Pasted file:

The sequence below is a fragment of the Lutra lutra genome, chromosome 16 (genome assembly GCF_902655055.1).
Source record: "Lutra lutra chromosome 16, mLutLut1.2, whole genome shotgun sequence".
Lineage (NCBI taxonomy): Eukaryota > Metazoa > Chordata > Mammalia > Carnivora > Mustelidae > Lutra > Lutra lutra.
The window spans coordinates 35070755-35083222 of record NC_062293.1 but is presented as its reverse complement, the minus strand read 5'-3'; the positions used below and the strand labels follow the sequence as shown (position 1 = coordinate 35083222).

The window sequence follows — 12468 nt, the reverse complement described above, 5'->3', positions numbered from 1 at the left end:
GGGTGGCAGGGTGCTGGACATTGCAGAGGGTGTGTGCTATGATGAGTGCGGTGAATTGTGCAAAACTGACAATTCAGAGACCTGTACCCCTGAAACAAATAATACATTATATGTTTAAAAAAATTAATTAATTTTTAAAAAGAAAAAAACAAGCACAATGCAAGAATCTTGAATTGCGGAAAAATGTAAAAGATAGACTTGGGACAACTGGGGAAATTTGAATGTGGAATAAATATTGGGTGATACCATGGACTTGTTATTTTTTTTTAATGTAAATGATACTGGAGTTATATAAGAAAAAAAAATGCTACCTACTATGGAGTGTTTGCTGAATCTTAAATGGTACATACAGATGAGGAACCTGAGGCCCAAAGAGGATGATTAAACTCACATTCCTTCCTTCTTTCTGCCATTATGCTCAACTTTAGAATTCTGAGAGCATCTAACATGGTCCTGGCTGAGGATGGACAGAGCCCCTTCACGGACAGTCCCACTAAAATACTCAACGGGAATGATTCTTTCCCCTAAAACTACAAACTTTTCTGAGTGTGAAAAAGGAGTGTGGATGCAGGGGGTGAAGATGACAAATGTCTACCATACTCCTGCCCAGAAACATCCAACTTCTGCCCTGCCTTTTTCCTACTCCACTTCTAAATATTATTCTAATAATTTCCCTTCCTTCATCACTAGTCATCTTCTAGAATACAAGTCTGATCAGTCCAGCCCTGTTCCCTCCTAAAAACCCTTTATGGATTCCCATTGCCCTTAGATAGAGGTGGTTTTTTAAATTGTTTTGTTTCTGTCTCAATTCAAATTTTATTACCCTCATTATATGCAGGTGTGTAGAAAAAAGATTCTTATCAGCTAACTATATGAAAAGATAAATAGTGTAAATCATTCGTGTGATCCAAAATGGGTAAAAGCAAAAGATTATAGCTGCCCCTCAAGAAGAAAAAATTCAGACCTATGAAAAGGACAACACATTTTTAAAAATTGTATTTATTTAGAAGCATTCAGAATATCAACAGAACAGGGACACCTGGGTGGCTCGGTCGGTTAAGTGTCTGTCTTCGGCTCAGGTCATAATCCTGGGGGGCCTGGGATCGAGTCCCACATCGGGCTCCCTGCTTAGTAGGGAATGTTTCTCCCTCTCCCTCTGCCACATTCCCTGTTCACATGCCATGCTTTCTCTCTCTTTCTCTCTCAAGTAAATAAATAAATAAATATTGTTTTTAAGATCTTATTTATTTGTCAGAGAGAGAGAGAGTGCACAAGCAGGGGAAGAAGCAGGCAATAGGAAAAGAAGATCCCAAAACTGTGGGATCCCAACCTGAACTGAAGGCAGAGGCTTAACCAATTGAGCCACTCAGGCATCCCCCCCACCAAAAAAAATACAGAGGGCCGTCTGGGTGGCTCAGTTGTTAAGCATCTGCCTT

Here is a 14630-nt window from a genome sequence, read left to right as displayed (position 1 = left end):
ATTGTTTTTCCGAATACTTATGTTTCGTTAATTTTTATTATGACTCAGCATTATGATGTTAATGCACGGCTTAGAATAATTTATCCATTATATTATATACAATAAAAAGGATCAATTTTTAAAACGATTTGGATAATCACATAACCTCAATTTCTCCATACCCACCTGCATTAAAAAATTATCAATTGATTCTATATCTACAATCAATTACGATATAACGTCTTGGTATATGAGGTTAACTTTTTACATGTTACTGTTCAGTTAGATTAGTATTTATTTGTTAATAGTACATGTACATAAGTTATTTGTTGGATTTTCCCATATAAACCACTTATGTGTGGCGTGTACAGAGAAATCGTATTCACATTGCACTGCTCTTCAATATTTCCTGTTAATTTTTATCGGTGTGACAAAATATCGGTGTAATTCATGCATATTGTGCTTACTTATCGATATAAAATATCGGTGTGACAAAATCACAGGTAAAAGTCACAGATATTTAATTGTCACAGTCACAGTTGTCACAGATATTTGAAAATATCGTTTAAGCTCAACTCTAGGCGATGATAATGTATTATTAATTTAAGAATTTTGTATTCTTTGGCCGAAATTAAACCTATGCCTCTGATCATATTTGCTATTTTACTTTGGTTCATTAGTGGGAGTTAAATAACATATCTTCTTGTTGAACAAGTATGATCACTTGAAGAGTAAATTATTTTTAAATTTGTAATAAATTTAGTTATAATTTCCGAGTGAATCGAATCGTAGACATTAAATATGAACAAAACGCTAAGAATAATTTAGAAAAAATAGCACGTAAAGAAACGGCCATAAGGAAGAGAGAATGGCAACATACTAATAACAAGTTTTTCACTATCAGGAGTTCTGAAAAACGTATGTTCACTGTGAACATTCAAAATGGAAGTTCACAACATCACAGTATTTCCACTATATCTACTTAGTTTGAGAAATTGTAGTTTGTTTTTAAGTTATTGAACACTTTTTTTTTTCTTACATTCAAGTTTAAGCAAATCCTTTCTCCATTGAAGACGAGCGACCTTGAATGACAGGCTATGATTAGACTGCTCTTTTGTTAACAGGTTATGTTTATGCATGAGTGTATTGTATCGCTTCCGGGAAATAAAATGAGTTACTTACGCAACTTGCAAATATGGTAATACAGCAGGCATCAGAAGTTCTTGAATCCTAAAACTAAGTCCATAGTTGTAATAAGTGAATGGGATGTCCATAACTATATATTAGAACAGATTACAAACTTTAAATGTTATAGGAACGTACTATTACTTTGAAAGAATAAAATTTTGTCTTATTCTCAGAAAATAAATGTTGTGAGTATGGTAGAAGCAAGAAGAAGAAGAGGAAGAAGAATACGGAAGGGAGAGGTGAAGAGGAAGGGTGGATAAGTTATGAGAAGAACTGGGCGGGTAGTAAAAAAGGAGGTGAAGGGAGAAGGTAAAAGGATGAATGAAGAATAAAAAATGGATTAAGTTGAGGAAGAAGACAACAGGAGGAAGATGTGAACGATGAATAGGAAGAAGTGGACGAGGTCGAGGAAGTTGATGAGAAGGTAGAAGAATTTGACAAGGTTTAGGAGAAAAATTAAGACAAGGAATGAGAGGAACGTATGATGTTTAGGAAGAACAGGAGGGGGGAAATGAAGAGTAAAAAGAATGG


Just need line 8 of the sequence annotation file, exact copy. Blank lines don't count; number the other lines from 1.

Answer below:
ATTGTTTTTCCGAATACTTATGTTTCGTTAATTTTTATTATGACTCAGCATTATGATGTTAATGCACGGCTTAGAATAATTTATCCATTATATTATATACAATAAAAAGGATCAATTTTTAAAACGATTTGGATAATCACATAACCTCAATTTCTCCATACCCACCTGCATTAAAAAATTATCAATTGATTCTATATCTACAATCAATTACGATATAACGTCTTGGTATATGAGGTTAACTTTTTACATGTTACTGTTCAGTTAGATTAGTATTTATTTGTTAATAGTACATGTACATAAGTTATTTGTTGGATTTTCCCATATAAACCACTTATGTGTGGCGTGTACAGAGAAATCGTATTCACATTGCACTGCTCTTCAATATTTCCTGTTAATTTTTATCGGTGTGACAAAATATCGGTGTAATTCATGCATATTGTGCTTACTTATCGATATAAAATATCGGTGTGACAAAATCACAGGTAAAAGTCACAGATATTTAATTGTCACAGTCACAGTTGTCACAGATATTTGAAAATATCGTTTAAGCTCAACTCTAGGCGATGATAATGTATTATTAATTTAAGAATTTTGTATTCTTTGGCCGAAATTAAACCTATGCCTCTGATCATATTTGCTATTTTACTTTGGTTCATTAGTGGGAGTTAAATAACATATCTTCTTGTTGAACAAGTATGATCACTTGAAGAGTAAATTATTTTTAAATTTGTAATAAATTTAGTTATAATTTCCGAGTGAATCGAATCGTAGACATTAAATATGAACAAAACGCTAAGAATAATTTAGAAAAAATAGCACGTAAAGAAACGGCCATAAGGAAGAGAGAATGGCAACATACTAATAACAAGTTTTTCACTATCAGGAGTTCTGAAAAACGTATGTTCACTGTGAACATTCAAAATGGAAGTTCACAACATCACAGTATTTCCACTATATCTACTTAGTTTGAGAAATTGTAGTTTGTTTTTAAGTTATTGAACACTTTTTTTTTTCTTACATTCAAGTTTAAGCAAATCCTTTCTCCATTGAAGACGAGCGACCTTGAATGACAGGCTATGATTAGACTGCTCTTTTGTTAACAGGTTATGTTTATGCATGAGTGTATTGTATCGCTTCCGGGAAATAAAATGAGTTACTTACGCAACTTGCAAATATGGTAATACAGCAGGCATCAGAAGTTCTTGAATCCTAAAACTAAGTCCATAGTTGTAATAAGTGAATGGGATGTCCATAACTATATATTAGAACAGATTACAAACTTTAAATGTTATAGGAACGTACTATTACTTTGAAAGAATAAAATTTTGTCTTATTCTCAGAAAATAAATGTTGTGAGTATGGTAGAAGCAAGAAGAAGAAGAGGAAGAAGAATACGGAAGGGAGAGGTGAAGAGGAAGGGTGGATAAGTTATGAGAAGAACTGGGCGGGTAGTAAAAAAGGAGGTGAAGGGAGAAGGTAAAAGGATGAATGAAGAATAAAAAATGGATTAAGTTGAGGAAGAAGACAACAGGAGGAAGATGTGAACGATGAATAGGAAGAAGTGGACGAGGTCGAGGAAGTTGATGAGAAGGTAGAAGAATTTGACAAGGTTTAGGAGAAAAATTAAGACAAGGAATGAGAGGAACGTATGATGTTTAGGAAGAACAGGAGGGGGGAAATGAAGAGTAAAAAGAATGG